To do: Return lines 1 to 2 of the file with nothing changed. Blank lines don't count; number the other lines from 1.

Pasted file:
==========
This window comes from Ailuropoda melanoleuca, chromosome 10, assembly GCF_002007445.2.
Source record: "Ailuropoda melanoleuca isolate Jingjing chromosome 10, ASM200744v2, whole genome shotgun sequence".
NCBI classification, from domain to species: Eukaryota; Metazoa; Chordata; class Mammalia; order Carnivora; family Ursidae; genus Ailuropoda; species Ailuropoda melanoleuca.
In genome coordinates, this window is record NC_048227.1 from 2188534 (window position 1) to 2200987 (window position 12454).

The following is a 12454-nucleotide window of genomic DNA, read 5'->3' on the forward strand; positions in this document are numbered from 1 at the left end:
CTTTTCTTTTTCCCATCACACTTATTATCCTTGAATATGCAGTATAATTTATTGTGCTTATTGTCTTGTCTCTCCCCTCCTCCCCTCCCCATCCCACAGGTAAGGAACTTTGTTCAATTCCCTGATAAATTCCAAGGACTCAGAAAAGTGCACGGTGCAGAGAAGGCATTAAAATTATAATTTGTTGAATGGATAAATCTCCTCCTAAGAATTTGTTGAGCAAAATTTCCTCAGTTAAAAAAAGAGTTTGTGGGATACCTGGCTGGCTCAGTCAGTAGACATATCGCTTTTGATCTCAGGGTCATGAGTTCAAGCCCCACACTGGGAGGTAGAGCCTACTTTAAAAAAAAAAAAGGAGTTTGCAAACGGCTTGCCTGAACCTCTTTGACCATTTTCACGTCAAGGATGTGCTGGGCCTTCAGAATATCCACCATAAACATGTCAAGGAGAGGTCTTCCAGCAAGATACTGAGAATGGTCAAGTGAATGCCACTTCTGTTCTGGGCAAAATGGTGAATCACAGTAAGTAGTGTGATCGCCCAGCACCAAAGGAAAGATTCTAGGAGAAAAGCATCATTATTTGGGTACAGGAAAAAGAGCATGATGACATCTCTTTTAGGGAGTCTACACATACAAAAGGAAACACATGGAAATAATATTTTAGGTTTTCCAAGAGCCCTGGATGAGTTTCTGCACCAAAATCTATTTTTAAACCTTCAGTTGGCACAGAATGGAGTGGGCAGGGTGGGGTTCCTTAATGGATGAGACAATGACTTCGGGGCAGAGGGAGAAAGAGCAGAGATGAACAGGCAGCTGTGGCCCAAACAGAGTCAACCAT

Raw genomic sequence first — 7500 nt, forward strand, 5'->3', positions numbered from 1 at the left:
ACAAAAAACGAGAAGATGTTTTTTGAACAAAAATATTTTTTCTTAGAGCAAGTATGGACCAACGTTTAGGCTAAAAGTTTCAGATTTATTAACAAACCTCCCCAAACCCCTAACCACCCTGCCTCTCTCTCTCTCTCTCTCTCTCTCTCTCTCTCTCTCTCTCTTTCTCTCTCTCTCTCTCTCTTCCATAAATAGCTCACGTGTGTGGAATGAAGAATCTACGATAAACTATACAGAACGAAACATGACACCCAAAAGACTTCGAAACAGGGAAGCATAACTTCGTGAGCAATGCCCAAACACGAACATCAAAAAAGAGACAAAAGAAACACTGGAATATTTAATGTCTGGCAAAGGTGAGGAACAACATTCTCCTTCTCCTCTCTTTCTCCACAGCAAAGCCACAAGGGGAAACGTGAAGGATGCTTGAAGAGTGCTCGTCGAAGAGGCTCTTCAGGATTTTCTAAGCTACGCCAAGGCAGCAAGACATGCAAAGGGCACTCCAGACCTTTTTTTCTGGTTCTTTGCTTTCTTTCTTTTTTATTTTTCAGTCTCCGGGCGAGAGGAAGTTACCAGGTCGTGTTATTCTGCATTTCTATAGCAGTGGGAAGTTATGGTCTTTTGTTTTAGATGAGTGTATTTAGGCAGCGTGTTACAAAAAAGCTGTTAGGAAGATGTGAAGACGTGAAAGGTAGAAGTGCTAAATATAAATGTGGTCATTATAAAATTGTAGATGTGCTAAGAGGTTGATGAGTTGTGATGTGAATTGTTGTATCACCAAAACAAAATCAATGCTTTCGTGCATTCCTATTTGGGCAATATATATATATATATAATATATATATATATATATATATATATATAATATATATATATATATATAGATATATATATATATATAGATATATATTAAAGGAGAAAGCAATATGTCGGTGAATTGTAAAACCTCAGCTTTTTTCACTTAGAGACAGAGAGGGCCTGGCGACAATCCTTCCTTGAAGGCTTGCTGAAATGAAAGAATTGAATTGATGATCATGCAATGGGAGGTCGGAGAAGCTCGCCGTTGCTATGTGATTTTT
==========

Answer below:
This window comes from Ailuropoda melanoleuca, chromosome 10, assembly GCF_002007445.2.
Source record: "Ailuropoda melanoleuca isolate Jingjing chromosome 10, ASM200744v2, whole genome shotgun sequence".